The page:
- There is less risk for you to be noticed when following a trace
- Adds a silent cover to your clothing
- If the suit is too heavy you will get tired of carrying that extra weight
- It can be hard to stay cool and ventilate your body with the suit on
- You will have to undergo some preparations in order to ghillie up all your gear and body
Blending In With Your Surroundings
When hunting or out playing paintball with your friends you will have to take care of the remaining uncovered parts of your body and your gear. Those are usually the boots, your face, your weapon of choice, its scope, the binoculars you are using and other items you are carrying. Anything that will seem out of place poses a risk of giving out your position.
Let’s start with the most obvious part of your body that you will have to cover up.
When it comes to the face there are two types of people – ones that prefer wearing a ghillie hood or a mask and the ones that love using military camo paint sticks on their faces. If paint sticks create issues for your skin, then you have to go with a mask, a hood, or a Boonie hat with a camo veil.
Your Weapon & Scope
Most camo ghillie suit models come with rifle wraps and arrows wraps for your weapons. Those wraps are often stretchable and can cover your rifle’s scope as well. Still, if that isn’t the case you can create additional hunting camouflage for the scope by getting some netting and a few leaves and grass. If you want to go all-in, paint your scope in the color of the rest of your camo hunting gear suit.
Even if you have one of the best scopes for 308 rifles out there it still will be a bad idea to just keep it uncovered or black as it will stick out.
The Spotting Scope And Binoculars
The same rule applies to your spotting scope, binoculars, and any other item you decide to bring with you (backpacks, tripods, etc). Everything should be camouflaged properly. The bag camouflage shouldn’t be too noisy as you will most likely take it off more than a few times during the hunt and you don’t want to give away your position by something so preventable.
One thing that I wanted to pay special attention to is the boots. You have no idea how much do black boots stick out on a yellow grass background and from a dry grass camo ghillie hunting suit.
If you are in the woodlands then it is almost all right but for some reason, people always forget to cover up their boots. Luckily, most hunting ghillie suits come with longer pants that cover everything almost to the ground.
A Few Extra Tips
Learn To Crawl
My advice is to learn how to crawl right from the beginning. The faster you get used to it, the better. Crawling is always better than running, especially when you are maintaining a stealthy low profile. Animals’ eyes detect movement far better than it distinguishes colors from one another. This means that as long as you blend in with your surroundings you can be a few yards away from the animal and it won’t be able to see you. That is, of course, if it doesn’t pick up your scent. Even then it will have a hard time figuring out where exactly you are if you keep still.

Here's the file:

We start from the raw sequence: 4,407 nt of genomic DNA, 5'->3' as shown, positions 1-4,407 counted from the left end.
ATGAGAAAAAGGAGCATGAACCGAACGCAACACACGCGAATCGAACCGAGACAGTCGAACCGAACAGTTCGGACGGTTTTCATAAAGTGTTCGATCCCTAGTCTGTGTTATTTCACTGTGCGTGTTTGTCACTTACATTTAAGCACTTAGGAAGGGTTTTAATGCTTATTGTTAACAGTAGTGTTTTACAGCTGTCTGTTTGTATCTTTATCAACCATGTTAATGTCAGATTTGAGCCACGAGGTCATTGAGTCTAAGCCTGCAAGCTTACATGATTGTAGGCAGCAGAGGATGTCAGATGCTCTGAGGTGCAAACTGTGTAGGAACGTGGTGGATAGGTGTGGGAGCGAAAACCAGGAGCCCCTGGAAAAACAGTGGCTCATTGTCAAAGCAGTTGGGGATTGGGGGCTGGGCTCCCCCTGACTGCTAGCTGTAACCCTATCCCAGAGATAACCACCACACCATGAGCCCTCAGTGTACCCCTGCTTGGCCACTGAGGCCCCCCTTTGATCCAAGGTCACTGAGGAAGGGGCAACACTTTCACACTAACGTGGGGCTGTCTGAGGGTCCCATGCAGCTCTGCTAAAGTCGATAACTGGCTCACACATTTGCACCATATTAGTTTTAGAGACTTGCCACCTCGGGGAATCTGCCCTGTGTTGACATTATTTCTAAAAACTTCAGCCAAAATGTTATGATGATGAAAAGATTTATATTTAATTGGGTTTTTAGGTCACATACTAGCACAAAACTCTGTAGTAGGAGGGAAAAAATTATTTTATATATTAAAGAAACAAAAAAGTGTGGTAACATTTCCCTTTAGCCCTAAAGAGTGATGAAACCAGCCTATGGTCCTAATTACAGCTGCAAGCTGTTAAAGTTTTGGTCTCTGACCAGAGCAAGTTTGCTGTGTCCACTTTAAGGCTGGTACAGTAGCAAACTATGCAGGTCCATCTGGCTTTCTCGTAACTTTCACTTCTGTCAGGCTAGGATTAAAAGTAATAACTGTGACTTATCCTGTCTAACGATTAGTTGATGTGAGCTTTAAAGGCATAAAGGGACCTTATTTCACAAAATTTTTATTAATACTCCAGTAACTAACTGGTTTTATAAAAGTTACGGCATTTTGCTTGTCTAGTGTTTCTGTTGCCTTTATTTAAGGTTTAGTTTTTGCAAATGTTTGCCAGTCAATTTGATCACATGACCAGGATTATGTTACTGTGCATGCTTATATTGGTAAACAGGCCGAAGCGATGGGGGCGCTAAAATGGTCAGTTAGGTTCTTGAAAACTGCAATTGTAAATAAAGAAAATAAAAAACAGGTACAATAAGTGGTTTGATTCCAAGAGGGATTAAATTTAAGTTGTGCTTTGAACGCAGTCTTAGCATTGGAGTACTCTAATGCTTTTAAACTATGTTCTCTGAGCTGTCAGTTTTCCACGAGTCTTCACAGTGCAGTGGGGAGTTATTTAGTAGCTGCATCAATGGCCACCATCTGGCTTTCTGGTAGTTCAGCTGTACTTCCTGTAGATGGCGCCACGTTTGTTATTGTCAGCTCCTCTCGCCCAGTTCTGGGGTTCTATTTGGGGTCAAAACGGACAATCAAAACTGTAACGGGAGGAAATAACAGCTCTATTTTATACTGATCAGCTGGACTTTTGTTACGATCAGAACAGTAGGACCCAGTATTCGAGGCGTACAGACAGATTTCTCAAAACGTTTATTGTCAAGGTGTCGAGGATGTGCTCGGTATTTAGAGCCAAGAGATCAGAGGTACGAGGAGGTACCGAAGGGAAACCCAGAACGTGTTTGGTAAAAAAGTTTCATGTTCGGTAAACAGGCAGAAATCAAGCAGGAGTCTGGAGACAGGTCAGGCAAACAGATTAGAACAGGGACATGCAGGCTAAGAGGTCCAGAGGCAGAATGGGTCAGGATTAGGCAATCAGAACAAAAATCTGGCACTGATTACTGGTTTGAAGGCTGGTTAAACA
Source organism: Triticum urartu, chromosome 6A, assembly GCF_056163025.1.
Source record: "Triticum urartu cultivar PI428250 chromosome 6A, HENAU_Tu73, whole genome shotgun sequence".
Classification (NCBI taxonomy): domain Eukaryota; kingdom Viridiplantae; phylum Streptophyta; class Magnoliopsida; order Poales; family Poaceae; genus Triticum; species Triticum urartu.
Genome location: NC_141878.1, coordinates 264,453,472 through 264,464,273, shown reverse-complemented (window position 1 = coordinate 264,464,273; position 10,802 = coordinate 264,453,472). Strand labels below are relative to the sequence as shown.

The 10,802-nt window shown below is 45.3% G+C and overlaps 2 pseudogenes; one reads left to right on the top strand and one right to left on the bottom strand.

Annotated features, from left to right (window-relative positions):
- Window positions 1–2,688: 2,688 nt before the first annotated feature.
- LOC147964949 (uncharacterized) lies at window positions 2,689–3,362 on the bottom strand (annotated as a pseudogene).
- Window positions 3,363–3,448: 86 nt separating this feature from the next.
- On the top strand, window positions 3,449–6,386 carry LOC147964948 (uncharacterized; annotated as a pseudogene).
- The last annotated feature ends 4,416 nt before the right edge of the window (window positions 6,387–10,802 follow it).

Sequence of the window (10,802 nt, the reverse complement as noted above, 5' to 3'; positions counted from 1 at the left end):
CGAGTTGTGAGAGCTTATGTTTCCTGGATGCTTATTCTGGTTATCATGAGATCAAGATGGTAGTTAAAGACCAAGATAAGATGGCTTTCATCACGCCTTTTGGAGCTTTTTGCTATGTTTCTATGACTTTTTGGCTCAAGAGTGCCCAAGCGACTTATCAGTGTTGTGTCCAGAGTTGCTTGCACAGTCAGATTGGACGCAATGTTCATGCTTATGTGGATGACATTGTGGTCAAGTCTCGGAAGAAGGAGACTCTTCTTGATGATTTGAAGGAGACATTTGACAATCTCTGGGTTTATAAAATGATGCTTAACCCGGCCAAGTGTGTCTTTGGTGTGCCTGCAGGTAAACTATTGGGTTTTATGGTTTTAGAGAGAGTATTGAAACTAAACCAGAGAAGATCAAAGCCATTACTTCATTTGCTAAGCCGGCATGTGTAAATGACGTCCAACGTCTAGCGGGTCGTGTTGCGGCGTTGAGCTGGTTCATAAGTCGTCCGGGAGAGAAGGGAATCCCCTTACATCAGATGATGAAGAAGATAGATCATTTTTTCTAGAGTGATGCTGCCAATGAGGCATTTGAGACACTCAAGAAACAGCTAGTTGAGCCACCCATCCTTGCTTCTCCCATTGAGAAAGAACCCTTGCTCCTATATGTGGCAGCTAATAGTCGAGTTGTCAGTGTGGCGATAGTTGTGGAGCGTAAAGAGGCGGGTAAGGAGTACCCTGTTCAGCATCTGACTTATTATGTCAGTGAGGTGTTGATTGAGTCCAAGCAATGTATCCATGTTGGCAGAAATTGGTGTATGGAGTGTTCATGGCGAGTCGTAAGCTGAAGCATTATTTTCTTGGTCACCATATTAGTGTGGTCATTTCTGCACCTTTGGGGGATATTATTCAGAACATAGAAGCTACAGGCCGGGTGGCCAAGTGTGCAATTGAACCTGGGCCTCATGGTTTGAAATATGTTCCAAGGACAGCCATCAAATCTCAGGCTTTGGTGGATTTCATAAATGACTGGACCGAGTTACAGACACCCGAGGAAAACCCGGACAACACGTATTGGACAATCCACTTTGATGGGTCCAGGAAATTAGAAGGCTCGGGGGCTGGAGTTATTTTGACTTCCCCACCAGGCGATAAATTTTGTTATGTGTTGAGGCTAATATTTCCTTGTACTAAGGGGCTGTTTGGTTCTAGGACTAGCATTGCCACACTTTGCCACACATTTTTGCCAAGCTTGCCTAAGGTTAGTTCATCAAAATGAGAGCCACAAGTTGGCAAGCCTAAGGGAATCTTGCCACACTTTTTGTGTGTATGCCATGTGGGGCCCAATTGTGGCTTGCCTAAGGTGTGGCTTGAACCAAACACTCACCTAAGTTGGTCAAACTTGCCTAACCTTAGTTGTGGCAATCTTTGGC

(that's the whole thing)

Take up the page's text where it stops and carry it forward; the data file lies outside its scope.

One animal that has a sharp sense of scent and movement is the coyote. There are many coyote hunting mistakes people do but when using a ghillie suit the main one would be to not stay flush with the ground. Find the perfect spot and wait there until the coyote is close enough for a clean shot.
The second you move, though, your cover will be immediately blown. This is why crawling on the ground slowly is a bulletproof method of maneuvering closer and closer to your prey.
Stick To Areas Matching Your Ghillie Suit
One other very important lesson to learn is to avoid high contrast areas. Let’s say you have a yellow grass camo ghillie suit on you. Standing on a darker or green surface won’t be the brightest idea as you will stick out a lot. This is why you should always be aware of the background on which you are present to the animal. Choose your path with care and make sure that you blend right in. If you have a ghillie suit that you’ve made most parts of then you can swap some of the decorations when you change terrain types.
This is also kind of valid for my next advice…
Know Your Suit Well
Knowing your ghillie suit is crucial to your operation. Know the sounds it makes, the patterns it has, the surroundings with which it blends the easiest and where are its drawstrings and zippers. When you know all these details you are less likely to make mistakes or lose time when the action is at its peak.
Imitate Your Surroundings
If you are hunting in a bushy area it is always a good idea to simulate your surroundings by adjusting your suit a bit. If there is a lot of moss around or dry leaves, take them and try to stick them to your suit in a tidy manner. After all, you don’t want to be a walking moss dispenser but rather have a similar color and composition as the environment around you. I personally love dry grass as it sticks very easily to a threaded ghillie suit and it doesn’t make too much noise when I move around.
Hunting with a ghillie suit might be challenging at first due to it being new to you but as time goes on, and as you master the art of doing it, you will notice a significant improvement in your hunting results and your concealment efforts. The better you get at blending in with your surroundings, the more fruitful your hunt will eventually be.